This progress marks a crucial step in Morocco’s integration into the ZLECAF, a vast free trade zone bringing together 54 African countries and aiming to stimulate intra-African trade. The dematerialization of certificates of origin facilitates export procedures, strengthens the traceability of trade and contributes to the harmonization of commercial practices at the continental level.

However, this digital transition also raises challenges in terms of adaptation of economic operators, training in new tools and data security. Effective management of organizational change will be essential to ensure successful adoption of these new paperless procedures.

Contrasted growth in intra-African trade: regional integration to the test
Bringing hope for a more united and prosperous Africa, the African Continental Free Trade Area (ZLECAF) aims to stimulate trade between the nations of the continent. However, the latest data from the African Export-Import Bank (Afreximbank) paints a mixed picture on the progress made. With growth of 7.2% in 2023, reaching $192 billion, intra-African trade continues to grow. This positive dynamic reflects the efforts made to strengthen regional economic integration.

Nevertheless, its share remains modest at 15% of Africa’s total trade, highlighting persistent challenges. Beyond the overall figures, striking disparities emerge between African sub-regions. Southern Africa, a traditional engine with 41.4% of intra-African trade, confirms its leading role. This performance can be explained in particular by the vitality of certain regional economies, including that of South Africa, first in the Top 10 contributors to intra-African trade, and the existence of well-established regional trade agreements.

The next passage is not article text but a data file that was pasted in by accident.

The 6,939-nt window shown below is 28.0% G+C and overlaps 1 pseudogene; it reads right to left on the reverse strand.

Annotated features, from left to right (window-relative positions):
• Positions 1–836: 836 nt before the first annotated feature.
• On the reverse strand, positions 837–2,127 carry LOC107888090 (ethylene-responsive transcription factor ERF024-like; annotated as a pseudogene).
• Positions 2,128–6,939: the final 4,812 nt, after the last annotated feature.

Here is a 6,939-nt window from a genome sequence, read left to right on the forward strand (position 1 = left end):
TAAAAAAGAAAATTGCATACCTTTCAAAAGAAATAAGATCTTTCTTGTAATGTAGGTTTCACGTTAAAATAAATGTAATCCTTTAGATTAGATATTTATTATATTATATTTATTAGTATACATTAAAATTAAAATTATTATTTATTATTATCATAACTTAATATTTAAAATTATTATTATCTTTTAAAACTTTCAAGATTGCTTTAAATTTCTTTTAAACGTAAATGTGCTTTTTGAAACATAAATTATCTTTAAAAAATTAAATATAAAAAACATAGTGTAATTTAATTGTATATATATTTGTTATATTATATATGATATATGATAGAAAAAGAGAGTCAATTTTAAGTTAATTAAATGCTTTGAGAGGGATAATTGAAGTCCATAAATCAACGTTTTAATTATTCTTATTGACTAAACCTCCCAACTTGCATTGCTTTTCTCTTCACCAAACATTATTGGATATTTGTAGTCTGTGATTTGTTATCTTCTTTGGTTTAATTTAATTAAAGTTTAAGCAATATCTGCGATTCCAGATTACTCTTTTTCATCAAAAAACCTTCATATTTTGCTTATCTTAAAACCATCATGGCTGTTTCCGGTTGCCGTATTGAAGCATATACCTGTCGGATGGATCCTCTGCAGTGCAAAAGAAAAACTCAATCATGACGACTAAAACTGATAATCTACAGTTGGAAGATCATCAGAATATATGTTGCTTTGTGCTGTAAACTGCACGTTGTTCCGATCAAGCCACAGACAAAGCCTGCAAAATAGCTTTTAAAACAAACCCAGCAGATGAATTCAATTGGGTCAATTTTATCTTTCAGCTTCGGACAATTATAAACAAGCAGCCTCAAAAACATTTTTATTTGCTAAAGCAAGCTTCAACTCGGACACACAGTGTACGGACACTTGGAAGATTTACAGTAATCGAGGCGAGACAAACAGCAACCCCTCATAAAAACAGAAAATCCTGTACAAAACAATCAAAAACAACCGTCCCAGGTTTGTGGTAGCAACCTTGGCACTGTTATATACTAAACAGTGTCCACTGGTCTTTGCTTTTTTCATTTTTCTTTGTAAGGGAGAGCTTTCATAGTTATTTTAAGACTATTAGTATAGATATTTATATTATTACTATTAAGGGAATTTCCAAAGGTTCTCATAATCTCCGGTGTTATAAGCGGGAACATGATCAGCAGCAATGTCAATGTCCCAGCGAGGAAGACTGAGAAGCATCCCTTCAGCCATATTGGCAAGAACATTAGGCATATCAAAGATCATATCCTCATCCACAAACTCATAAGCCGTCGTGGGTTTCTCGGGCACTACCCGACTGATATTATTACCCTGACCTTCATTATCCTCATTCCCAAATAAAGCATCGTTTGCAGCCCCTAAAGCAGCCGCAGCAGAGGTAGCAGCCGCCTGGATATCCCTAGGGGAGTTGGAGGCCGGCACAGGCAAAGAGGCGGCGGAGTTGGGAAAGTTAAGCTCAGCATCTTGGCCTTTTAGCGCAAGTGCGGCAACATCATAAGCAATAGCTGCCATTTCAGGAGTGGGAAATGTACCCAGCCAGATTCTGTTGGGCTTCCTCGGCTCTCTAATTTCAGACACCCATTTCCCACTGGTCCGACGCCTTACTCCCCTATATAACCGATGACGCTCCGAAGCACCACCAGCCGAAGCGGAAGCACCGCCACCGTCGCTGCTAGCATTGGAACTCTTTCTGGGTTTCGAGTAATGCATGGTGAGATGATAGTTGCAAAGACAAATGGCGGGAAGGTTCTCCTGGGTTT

On the other hand, other regions are struggling to take full advantage of the opportunities offered by the ZLECAF. West Africa represents 25.7% of intra-continental trade, while Central Africa only captures 6.6%. These gaps highlight challenges related to infrastructure, trade facilitation and regulatory harmonization between countries.

Global geopolitical and economic factors
Beyond internal dynamics, the Afreximbank report highlights the impact of global geopolitical and economic upheavals on African trade. Tensions linked to conflicts in Ukraine and the Middle East, as well as slowing growth in China and developed countries, have weighed on global demand for African raw materials.

This dependence on commodity exports, particularly crude oil representing more than 36% of total exports, weakens the continent in the face of the volatility of world prices. The drop in crude prices in 2023 has severely affected the commercial performance of major exporting countries such as Nigeria, Angola and Libya.

Rebalancing commercial partnerships

At the same time, the report highlights a structural shift in Africa’s trade partnerships. Traditionally focused on Europe, which captured 47.8% of African exports in the 1990s, the continent is gradually opening up to emerging Asian markets. The latter now represent 26% of African exports over the last decade.

This geographical rebalancing of trade offers new prospects for the continent, but also raises issues in terms of regulatory harmonization, trade facilitation and diversification of trading partners. Ultimately, despite notable progress, the growth of intra-African trade remains uneven and vulnerable to external hazards. Deep regional integration, combined with ambitious structural reforms, will be instrumental in realizing the ambitions of the AfCFTA and building an economically strong and united Africa on the global stage.

Bilal Cherraji / ECO Inspirations